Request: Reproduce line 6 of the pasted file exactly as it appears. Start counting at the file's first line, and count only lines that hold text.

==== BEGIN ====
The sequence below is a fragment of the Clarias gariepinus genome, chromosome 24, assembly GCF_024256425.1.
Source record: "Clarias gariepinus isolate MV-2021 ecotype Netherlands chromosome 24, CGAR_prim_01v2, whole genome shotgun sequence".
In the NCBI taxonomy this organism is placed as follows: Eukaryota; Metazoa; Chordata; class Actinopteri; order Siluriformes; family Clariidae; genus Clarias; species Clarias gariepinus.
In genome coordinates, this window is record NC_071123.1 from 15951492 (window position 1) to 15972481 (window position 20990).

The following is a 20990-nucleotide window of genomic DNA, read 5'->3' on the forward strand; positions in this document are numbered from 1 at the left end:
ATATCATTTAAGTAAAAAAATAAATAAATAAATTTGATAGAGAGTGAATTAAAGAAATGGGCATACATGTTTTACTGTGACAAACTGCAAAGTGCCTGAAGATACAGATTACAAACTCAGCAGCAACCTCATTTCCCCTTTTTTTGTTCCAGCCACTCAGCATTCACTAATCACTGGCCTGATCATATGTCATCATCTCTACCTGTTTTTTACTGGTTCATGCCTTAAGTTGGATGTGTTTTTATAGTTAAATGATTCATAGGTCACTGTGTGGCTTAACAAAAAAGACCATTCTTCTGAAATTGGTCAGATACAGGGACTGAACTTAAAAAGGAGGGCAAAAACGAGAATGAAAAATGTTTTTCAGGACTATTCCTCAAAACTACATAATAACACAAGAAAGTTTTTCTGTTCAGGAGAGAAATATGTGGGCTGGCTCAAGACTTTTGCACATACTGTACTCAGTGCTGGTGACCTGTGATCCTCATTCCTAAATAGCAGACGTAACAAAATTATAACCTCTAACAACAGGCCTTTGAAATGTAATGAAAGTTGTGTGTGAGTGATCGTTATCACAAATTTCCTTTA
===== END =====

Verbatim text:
ATATCATTTAAGTAAAAAAATAAATAAATAAATTTGATAGAGAGTGAATTAAAGAAATGGGCATACATGTTTTACTGTGACAAACTGCAAAGTGCCTGAAGATACAGATTACAAACTCAGCAGCAACCTCATTTCCCCTTTTTTTGTTCCAGCCACTCAGCATTCACTAATCACTGGCCTGATCATATGTCATCATCTCTACCTGTTTTTTACTGGTTCATGCCTTAAGTTGGATGTGTTTTTATAGTTAAATGATTCATAGGTCACTGTGTGGCTTAACAAAAAAGACCATTCTTCTGAAATTGGTCAGATACAGGGACTGAACTTAAAAAGGAGGGCAAAAACGAGAATGAAAAATGTTTTTCAGGACTATTCCTCAAAACTACATAATAACACAAGAAAGTTTTTCTGTTCAGGAGAGAAATATGTGGGCTGGCTCAAGACTTTTGCACATACTGTACTCAGTGCTGGTGACCTGTGATCCTCATTCCTAAATAGCAGACGTAACAAAATTATAACCTCTAACAACAGGCCTTTGAAATGTAATGAAAGTTGTGTGTGAGTGATCGTTATCACAAATTTCCTTTA